Architecture and sex.
You don’t hear those two words in the same sentence all that often.
Writer and art historian Tom Wilkinson began by declaring them to be the topics of the single chapter of his new book, Bricks and Mortals, which he had chosen to focus on that evening.
In a gentle, pleasant voice he started to explain. It may have been a relief for some members of the Ilkley Literature Festival audience to learn that the word ‘sex’ was going to be interpreted quite widely. It would indeed include reflections on how architecture was inter-related with sexuality, but it would also extend to how we live our daily private lives within our homes, and how the buildings we live in (and especially the walls within them) have served to constrain not only human sexuality but the freedom of women, in life and in work, more generally.
From the early days of the 9th century, when Ovid first wrote about the wall that separated two lovers, Pyramus and Thisbe, structures have been used to enforce the moral code of the day. Even in the supposedly civilised society of Athens, the gynaeceum, usually sited upstairs and at the back of the house, corralled women away from society along with their looms and their children. Wilkinson showed a photograph of the caryatids (sculpted female figures serving as architectural supports) symbolically held in place by the heavy stones above and below them. He likened this to a current photograph of three prostitutes, trapped in provocative poses in three brightly-lit windows divided by pillars; the effect was strikingly like the photograph of the caryatids, and a stark reminder that things haven’t moved on all that much.
In the Victorian age, different parts of the house still divided class and gender alike. It was only in the 20th century that the new architecture, based on the ‘5 points’ developed by Corbusier (one of which was ‘free plan’, or ‘open plan’), began to strip away walls so that living areas flowed into one another freely.
The historic constraints that buildings have wrapped around women’s private lives made the central story of this chapter (about Villa E1027) all the more remarkable. Eileen Gray built this small villa “resting like an ocean liner” on the cliffs of the Cote D-Azur; she was one of the first female architects to contribute such a bold modernist statement in the 1920s. She defied convention by being an architect at all, but she also defied Corbusier’s newly-set dictates about the ‘free plan’ style: she preferred to have some internal walls as ‘obstructions’, and designed many screens for the villa. Her most famous screen is made up of black squares with slits and gaps in them and between them, more like a “dissolving wall”.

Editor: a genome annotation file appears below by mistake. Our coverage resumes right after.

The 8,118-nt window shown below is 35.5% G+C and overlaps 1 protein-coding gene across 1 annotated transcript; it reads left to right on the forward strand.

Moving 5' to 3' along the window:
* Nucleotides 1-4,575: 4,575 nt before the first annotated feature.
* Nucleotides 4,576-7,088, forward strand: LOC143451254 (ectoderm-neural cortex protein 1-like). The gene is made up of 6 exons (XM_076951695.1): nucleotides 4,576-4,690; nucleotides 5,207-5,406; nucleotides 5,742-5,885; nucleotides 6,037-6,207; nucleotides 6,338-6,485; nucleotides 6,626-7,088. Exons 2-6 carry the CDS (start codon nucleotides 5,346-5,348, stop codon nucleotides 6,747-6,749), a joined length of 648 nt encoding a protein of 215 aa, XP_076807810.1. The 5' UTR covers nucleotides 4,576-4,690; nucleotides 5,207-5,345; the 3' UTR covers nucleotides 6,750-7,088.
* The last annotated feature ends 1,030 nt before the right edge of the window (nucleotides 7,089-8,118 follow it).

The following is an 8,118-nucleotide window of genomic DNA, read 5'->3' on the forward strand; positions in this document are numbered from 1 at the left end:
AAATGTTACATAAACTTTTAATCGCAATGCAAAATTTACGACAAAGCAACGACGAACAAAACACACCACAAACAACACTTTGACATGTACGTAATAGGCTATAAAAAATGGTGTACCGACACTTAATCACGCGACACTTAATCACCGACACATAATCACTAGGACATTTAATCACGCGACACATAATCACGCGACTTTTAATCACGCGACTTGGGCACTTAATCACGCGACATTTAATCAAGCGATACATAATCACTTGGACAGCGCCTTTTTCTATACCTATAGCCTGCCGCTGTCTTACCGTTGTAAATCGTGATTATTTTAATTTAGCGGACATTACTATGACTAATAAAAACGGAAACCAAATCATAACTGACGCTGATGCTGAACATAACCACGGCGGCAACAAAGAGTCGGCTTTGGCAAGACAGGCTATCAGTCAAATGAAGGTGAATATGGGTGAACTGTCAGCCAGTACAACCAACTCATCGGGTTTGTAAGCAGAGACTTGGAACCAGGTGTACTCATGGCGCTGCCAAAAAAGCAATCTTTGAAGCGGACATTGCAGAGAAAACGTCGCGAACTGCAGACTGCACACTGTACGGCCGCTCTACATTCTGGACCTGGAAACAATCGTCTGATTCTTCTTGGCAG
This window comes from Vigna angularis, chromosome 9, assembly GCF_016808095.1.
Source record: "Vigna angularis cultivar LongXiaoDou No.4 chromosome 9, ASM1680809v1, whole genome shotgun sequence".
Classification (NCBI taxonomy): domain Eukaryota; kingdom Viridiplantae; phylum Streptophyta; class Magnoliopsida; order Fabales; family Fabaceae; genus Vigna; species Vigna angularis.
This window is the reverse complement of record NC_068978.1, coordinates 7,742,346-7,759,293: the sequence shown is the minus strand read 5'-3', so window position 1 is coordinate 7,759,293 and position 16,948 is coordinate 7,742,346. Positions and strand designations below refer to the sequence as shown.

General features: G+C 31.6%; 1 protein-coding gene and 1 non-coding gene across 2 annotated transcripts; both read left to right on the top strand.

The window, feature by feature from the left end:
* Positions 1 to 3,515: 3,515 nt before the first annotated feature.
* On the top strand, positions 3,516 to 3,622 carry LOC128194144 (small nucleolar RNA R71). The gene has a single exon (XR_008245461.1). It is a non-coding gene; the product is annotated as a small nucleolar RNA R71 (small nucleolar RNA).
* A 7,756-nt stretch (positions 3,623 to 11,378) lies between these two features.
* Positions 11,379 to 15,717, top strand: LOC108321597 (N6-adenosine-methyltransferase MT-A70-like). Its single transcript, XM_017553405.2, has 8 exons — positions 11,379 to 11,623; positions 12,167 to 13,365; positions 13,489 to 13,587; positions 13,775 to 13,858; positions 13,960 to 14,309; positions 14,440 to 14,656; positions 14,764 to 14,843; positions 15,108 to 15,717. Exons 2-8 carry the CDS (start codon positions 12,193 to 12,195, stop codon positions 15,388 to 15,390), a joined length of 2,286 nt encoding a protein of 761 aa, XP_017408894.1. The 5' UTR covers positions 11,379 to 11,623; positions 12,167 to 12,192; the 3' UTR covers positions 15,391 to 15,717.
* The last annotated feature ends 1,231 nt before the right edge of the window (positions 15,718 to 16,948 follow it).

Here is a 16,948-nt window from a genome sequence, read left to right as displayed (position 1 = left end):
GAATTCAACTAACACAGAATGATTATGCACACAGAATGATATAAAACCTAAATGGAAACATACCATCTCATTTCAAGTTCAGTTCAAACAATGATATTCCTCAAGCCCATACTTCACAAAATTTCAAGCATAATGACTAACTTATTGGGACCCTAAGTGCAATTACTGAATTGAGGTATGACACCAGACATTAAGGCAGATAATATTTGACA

Although she built the place for herself and her younger lover, Jean Badovici, (the seemingly unromantic name E1027 is a code that wraps her initials around his) it was Corbusier who fell in love with it, although he was furious with Gray about the partial walls she had built in. He realised this fury in a concrete fashion with his destructive act of painting garish ‘Piccassoid nudes” on her precious walls. It was not surprising that Gray got fed up with both him and her womanising lover; she moved onto her next project, leaving them to possess the villa but not her spirit.
Her ability to shake off the past connects her with another protagonist in this chapter; David Bowie. Another androgynous shape shifter, he fled each of his public identities before they could trap him like one of Wilkinson’s walls, and one of his destinations was Berlin. Wilkinson evoked the drama of the Berlin Wall, holding apart a nation rather than just two lovers, and providing the desire that fires one of Bowies best known songs, Heroes.
This symbolic wall also had the power to make a woman actually want to marry it! Mrs Berliner-Mauer (yes, that’s right: ‘Mrs Berlin Wall’. Google it!) is part of a group called OS Internationale (for people who develop significant relationships with inanimate objects). The group was founded by a woman called Erika Eiffel. As Wilkinson said drily, “I think you can probably guess who her husband was.”
Wilkinson’s talk included many more mind-opening facts and fascinating illustrations than there is space for in this review, but the most memorable narrative was the story of Eileen Gray, the sad end of which is that she was almost written out of history. E1027 passed through several hands before being left to rot. She died in Paris in 1976 at the age of 98, almost forgotten by the design industry.
In a photograph of Gray as an old woman we see her sitting on a chair, but behind her stands her famous black screen; a symbol of the important steps she made for her sex and for architecture. Work is underway to renovate Villa E1027 and to reinstate Eileen Gray. This evening, Wilkinson contributed to that process by talking to us here in Ilkley. It was a pleasure to listen.
Attributions for photos:
By Tangopaso (Own work) [Public domain], via Wikimedia Commons
Photo of Eileen Gray:
See page for author [Public domain or Public domain], via Wikimedia Commons
Berlin Wall satellite shot
By English: NASA/GSFC/MITI/ERSDAC/JAROS, and U.S./Japan ASTER Science Team [Public domain], via Wikimedia Commons
By Jurek Durczak from Poland (DDR) [CC-BY-2.0 (http://creativecommons.org/licenses/by/2.0)%5D, via Wikimedia Commons